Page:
Health experts find Physician Associates provide efficient care for patients and can take the pressure off GPs

physician associateA study into the impact on the NHS of a new type of health worker who help doctors has shown they can help relieve pressure on general practitioners (GPs).

The Physician Associates (PAs) work to a supervising doctor and see mainly patients requesting same day or urgent appointments in general practice.
In the first UK study into their impact, led by health experts at St George’s, University of London, and Kingston University, have shown PAs are acceptable to patients, effective, efficient and safe.

The study team found the PAs complemented the work of GPs, seeing patients who have more minor problems but to maximise their impact in general practice they now need to be authorised to prescribe medicines.

Vari Drennan, Professor of Health Care and Policy Research, at the Faculty of Health, Social Care and Education, which is jointly managed by the two universities, said:  “We found that the relatively new role of Physician Associate can make a valuable and flexible contribution to primary care in the NHS supporting GPs and helping respond to growing patient use of primary care services.

“However, in order to maximise their contribution, consideration needs to be given to the appropriate level of regulation and the potential for allowing them to prescribe medicines.

“Future research is required to investigate their potential contribution across a host of areas including urgent care facilities and in hospital medical teams.

The study was funded by the National Institute of Health Research Health Service & Delivery Research programme

The study has been published in the National Institute of Health Research Delivery Research Journal here

Notes for editors
This report presents independent research commissioned by the National Institute for Health Research (NIHR). The views and opinions expressed by authors in this publication are those of the authors and do not necessarily reflect those of the NHS, the NIHR, NETSCC, the Health Service & Delivery Research (HS& DR) or the Department of Health.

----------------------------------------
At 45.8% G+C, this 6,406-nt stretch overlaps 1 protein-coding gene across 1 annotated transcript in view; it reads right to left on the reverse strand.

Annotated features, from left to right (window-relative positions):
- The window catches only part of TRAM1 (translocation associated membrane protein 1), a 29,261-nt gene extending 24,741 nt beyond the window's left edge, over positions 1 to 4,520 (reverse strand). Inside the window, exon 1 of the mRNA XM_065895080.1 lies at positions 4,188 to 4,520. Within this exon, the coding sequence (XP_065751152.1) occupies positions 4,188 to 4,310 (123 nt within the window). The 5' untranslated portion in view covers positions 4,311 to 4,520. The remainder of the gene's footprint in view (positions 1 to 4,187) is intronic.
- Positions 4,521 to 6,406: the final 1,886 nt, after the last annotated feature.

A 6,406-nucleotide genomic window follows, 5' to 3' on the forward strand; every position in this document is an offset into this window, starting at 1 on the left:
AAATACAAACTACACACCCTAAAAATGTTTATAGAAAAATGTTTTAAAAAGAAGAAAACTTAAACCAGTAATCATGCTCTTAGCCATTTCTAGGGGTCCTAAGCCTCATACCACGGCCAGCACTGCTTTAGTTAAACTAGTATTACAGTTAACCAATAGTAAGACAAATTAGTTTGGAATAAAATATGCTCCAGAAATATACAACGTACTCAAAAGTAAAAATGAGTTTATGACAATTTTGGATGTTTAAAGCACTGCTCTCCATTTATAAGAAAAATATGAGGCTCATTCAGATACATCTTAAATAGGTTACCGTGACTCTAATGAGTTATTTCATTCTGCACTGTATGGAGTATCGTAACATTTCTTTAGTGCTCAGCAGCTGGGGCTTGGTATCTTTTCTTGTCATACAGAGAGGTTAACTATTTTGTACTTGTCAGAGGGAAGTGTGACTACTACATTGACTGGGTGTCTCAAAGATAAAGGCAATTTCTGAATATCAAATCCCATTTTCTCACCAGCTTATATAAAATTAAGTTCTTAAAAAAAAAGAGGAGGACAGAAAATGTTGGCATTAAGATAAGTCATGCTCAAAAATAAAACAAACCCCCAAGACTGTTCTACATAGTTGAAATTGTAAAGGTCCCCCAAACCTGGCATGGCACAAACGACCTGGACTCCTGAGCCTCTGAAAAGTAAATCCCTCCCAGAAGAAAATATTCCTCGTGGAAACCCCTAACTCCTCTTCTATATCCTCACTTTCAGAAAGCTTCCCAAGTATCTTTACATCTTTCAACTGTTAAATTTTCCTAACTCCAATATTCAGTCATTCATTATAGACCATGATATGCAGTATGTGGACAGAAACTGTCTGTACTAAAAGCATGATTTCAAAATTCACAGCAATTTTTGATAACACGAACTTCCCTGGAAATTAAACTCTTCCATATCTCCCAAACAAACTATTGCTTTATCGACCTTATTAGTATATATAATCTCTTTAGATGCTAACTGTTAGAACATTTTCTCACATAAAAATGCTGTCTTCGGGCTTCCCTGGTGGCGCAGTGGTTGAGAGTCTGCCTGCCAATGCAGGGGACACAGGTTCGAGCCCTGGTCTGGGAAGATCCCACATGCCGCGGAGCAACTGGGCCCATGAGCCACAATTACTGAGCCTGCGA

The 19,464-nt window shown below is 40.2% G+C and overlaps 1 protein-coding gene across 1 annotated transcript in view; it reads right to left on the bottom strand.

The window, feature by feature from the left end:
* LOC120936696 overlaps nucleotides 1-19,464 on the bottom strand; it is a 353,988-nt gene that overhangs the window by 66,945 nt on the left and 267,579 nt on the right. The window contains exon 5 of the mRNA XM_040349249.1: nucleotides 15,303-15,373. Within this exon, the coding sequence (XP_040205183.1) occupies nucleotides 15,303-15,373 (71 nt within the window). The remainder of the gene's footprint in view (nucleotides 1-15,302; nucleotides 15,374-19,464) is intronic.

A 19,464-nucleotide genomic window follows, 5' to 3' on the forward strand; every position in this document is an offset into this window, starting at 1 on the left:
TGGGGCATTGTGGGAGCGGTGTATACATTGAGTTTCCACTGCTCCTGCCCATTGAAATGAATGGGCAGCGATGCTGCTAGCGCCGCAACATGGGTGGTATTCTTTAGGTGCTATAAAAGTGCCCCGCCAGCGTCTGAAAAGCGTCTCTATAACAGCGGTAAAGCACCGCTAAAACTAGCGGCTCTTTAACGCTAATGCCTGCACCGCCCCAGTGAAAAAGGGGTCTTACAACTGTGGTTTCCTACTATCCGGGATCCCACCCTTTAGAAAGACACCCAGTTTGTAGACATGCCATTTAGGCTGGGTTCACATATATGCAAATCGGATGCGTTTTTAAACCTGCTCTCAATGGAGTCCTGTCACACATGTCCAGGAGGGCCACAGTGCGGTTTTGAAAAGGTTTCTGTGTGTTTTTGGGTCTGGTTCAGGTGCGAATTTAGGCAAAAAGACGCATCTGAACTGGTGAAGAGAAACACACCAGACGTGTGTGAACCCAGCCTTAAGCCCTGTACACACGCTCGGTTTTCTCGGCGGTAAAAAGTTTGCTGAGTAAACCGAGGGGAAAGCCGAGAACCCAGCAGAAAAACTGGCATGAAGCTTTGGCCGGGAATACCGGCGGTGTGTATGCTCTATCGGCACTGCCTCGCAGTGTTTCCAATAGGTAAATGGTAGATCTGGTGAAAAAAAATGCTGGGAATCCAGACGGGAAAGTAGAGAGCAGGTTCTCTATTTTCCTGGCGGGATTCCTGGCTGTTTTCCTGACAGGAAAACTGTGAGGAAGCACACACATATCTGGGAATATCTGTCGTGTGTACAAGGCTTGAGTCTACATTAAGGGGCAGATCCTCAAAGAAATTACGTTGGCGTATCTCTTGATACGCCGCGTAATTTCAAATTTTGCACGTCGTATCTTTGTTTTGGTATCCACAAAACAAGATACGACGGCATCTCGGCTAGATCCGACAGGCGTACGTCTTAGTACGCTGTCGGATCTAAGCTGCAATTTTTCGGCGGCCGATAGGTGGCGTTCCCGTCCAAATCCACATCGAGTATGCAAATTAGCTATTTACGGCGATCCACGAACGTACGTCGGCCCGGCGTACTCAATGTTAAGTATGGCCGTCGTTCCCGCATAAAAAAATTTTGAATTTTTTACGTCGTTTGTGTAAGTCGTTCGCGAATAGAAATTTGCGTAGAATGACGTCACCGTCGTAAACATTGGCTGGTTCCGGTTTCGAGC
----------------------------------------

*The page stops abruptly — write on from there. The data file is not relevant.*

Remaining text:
Physician associates were formerly known as physician assistants.

The reference for the report is:
Drennan VM, Halter M, Brearley S, Carneiro W, Gabe J, Gage H, et al. Investigating the contribution of physician assistants to primary care in England: a mixed-methods study. Health ;Serv Deliv Res 2014;2(16).

The study team included academics from the University of Surrey and Royal Holloway, University of London
The Research Team

Vari M Drennan,1* Mary Halter,1 Sally Brearley,1 Wilfred Carneiro,2 Jonathan Gabe,3 Heather Gage,4 Robert Grant,1 Louise Joly1 and Simon de Lusignan5

  1. Faculty of Health, Social Care and Education, Kingston University and St George’s
    University of London, London, UK
  2. Directorate of Corporate Affairs, St George’s Healthcare NHS Trust, London, UK
  3. Centre for Criminology and Sociology, Royal Holloway, University of London,
    London, UK
  4. School of Economics, University of Surrey, Guildford, UK
  5. Department of Health Care Management and Policy, University of Surrey,
    Guildford, UK